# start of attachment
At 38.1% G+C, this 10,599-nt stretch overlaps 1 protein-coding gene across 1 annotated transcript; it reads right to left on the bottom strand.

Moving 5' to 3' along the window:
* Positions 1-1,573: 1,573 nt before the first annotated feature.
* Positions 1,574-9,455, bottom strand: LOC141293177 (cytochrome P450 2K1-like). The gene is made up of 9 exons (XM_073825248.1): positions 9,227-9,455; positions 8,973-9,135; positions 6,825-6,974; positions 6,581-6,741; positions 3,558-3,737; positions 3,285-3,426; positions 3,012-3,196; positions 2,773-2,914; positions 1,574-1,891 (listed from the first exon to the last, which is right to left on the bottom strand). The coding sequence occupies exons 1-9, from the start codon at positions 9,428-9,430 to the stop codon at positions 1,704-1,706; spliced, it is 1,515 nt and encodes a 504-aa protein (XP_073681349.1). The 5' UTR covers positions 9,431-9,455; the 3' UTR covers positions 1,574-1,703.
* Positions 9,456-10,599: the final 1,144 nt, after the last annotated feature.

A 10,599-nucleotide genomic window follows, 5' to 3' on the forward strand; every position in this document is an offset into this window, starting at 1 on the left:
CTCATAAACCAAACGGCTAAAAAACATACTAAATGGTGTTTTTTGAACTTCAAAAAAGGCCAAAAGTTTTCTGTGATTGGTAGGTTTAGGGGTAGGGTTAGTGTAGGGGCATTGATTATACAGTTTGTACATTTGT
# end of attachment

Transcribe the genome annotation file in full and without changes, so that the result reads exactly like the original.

At 38.1% G+C, this 10,599-nt stretch overlaps 1 protein-coding gene across 1 annotated transcript; it reads right to left on the bottom strand.

Moving 5' to 3' along the window:
* Positions 1-1,573: 1,573 nt before the first annotated feature.
* Positions 1,574-9,455, bottom strand: LOC141293177 (cytochrome P450 2K1-like). The gene is made up of 9 exons (XM_073825248.1): positions 9,227-9,455; positions 8,973-9,135; positions 6,825-6,974; positions 6,581-6,741; positions 3,558-3,737; positions 3,285-3,426; positions 3,012-3,196; positions 2,773-2,914; positions 1,574-1,891 (listed from the first exon to the last, which is right to left on the bottom strand). The coding sequence occupies exons 1-9, from the start codon at positions 9,428-9,430 to the stop codon at positions 1,704-1,706; spliced, it is 1,515 nt and encodes a 504-aa protein (XP_073681349.1). The 5' UTR covers positions 9,431-9,455; the 3' UTR covers positions 1,574-1,703.
* Positions 9,456-10,599: the final 1,144 nt, after the last annotated feature.

A 10,599-nucleotide genomic window follows, 5' to 3' on the forward strand; every position in this document is an offset into this window, starting at 1 on the left:
CTCATAAACCAAACGGCTAAAAAACATACTAAATGGTGTTTTTTGAACTTCAAAAAAGGCCAAAAGTTTTCTGTGATTGGTAGGTTTAGGGGTAGGGTTAGTGTAGGGGCATTGATTATACAGTTTGTACATTTGT